Why Tokyo? Part II

Why Tokyo? Part II

I'm not sure why Tokyo-based Japanese companies are more
enlightened about employing foreigners than their regional
counterparts. Maybe it's the close proximity with some of the
world's best foreign firms, which are now active and increasingly
successful competitors. Or, maybe it's the fact that most of the
trading firms are based here; doing business with the "outside" is
more prevalent and many company staff have done stints overseas
and are therefore comfortable working with foreigners.

Or then again, maybe it's because there is simply a good base of
international skills to pick from (10% of the population of Minato
Ward in Tokyo is comprised of foreigners), such as high-level
engineers and finance people. A friend of mine got a job in a senior
and trusted M&A/Investment position in a major Japanese
electronics company because he really knew the business while the
existing internal management did not. This kind of appointment is
quite common - needless to say he has excellent Japanese speaking
skills and did an apprenticeship in a smaller Japanese company
first.

The first choice of most foreigners in Tokyo is to work for a
foreign multinational, where values and rules will be familiar and
logical from a Western point of view. Commonly, the next priority
is to work for a Japanese multinational that is headquartered in
Tokyo (although this should be your first choice if you're recently
arrived, since the experience will be hugely valuable later), such as
a trading firm or multinational IT company. After that is a local
services vendor, which looks after foreign firms or which has a
strong international business component. Such companies are a
good stepping-stone, or sometimes offer a place to build a career
as a future manager and possibly co-owner of the firm.

My guess is that there are about 2 million people, 95% Japanese, 5%
foreign, working in either international companies (750,000 or so)
or in Japanese ones (1 million plus) that are trading internationally
in some way. So the employment prospects are clearly much better
in the international business space than with purely domestic
operations, which is good news given this is where foreigners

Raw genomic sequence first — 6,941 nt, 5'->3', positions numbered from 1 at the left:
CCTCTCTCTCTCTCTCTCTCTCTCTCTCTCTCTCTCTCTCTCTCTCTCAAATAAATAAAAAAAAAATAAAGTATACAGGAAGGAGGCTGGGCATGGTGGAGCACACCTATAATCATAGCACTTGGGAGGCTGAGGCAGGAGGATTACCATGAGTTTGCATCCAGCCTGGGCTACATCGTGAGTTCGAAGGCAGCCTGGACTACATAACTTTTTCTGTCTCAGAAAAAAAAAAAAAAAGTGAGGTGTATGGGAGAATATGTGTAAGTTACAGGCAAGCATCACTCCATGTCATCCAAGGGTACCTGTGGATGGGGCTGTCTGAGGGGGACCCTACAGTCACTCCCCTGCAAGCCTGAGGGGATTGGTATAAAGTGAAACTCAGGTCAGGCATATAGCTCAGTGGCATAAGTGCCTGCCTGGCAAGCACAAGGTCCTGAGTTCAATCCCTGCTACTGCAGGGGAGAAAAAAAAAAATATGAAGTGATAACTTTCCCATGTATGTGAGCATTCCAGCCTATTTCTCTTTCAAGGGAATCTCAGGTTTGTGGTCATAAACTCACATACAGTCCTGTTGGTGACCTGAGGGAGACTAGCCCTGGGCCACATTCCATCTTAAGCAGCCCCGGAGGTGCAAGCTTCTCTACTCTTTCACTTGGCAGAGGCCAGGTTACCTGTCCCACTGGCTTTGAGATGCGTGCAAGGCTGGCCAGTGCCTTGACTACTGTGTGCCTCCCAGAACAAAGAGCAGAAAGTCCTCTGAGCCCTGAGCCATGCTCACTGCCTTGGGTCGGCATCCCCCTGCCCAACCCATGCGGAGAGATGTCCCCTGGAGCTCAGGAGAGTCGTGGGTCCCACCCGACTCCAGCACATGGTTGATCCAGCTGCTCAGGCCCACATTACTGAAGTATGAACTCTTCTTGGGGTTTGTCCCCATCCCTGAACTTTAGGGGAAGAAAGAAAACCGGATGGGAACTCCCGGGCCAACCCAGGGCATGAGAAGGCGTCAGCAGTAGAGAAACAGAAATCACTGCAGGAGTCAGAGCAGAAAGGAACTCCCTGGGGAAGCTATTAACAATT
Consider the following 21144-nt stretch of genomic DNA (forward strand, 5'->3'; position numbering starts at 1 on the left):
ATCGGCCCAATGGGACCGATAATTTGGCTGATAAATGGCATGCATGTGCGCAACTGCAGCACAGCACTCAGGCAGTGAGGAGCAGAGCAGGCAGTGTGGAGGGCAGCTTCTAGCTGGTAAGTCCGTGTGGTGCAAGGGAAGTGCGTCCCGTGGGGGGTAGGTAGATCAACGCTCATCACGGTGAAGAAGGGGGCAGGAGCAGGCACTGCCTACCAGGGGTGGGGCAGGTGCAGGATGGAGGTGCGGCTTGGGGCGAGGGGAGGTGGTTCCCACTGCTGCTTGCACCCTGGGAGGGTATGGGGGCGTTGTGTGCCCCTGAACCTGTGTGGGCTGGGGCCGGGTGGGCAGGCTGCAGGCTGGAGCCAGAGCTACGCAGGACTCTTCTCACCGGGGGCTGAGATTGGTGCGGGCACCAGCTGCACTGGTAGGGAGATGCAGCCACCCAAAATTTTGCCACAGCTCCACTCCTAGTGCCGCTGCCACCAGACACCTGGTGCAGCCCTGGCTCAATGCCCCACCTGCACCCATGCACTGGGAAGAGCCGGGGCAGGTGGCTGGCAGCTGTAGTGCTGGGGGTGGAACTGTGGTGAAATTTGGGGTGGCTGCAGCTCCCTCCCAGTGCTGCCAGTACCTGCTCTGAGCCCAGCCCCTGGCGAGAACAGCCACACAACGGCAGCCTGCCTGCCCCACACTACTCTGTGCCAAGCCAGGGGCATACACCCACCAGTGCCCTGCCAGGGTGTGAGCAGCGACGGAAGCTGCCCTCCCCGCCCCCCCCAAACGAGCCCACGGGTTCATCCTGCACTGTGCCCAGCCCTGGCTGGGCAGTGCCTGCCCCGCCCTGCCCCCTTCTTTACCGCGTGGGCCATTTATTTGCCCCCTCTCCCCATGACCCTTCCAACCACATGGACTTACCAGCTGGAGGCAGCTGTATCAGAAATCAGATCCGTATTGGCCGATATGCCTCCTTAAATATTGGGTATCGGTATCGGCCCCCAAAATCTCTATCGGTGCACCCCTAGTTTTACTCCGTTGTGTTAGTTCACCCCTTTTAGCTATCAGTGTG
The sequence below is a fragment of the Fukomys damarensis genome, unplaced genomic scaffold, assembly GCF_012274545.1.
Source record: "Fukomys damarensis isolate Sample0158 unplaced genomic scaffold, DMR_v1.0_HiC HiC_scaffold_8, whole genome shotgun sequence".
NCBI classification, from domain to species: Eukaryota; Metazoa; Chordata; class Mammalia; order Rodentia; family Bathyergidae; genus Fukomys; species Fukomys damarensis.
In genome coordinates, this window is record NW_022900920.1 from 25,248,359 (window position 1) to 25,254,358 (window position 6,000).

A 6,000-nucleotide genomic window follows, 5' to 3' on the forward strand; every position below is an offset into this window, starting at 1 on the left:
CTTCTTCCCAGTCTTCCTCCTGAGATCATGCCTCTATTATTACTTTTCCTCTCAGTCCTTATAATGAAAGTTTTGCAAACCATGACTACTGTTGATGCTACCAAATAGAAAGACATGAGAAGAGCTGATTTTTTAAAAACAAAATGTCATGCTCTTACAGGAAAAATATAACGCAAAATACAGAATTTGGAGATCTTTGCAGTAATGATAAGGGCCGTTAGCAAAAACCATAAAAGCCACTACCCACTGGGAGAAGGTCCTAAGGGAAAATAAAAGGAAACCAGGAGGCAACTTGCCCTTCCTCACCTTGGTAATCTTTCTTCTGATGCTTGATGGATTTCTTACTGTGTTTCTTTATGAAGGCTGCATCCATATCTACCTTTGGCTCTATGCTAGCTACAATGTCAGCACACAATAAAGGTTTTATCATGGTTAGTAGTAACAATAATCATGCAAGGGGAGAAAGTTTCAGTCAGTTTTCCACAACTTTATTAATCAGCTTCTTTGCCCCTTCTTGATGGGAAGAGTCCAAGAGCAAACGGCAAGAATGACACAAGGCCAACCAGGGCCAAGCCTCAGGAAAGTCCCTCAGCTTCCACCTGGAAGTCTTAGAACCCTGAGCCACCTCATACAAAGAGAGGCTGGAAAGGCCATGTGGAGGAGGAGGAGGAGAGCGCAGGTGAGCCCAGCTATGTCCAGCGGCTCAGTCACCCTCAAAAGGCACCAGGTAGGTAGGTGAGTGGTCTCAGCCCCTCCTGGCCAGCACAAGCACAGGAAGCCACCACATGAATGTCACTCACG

actually want the opportunities to be.

Why are most of the foreign firms based in Tokyo? Mostly for
historical reasons: Japan's banking and trading center has long been
Tokyo and so it was only natural that the first Western
multinationals wanted to be near their customers/suppliers and
picked Tokyo and Yokohama in which to set up shop. Thereafter, the
availability of shopping, foreign-style apartments, and services
(such as English-speaking doctors and day-care centers) has
created a clustered, self-sustaining community here. Facilities
such as the Tokyo American Club in Toranomon, the YCAC club in
Yokohama, and a selection of over 50 international schools and
kindergartens make living in greater Tokyo hugely more attractive
to foreigners than elsewhere in Japan. With the exception of Kobe,
no other area in Japan has ever really achieved the critical mass
needed to produce a similar community. Although, of course, places
like Fukuoka do have an active foreign community, they don't really
have the facilities.

Now, I KNOW that there are perfectly good opportunities outside
Tokyo for foreigners. But if you think about it, you'll see a
recurring pattern: almost everyone who has done well outside of
Tokyo, especially if they've been living in Japan for more than 3-5
years, has started their own company or gone into partnership with
a Japanese person. If you want short-to-mid-term employment in
Japan, then Tokyo will be your overwhelming choice.

Terrie Lloyd is the founder of DaiJob, Inc. He also writes a weekly
newsletter for entrepreneurs and business people about business
and political opportunities in Japan. You can find the newsletter at
www.terrie.com.
For further contact with Terrie, email him at
terrie.lloyd@daijob.com.

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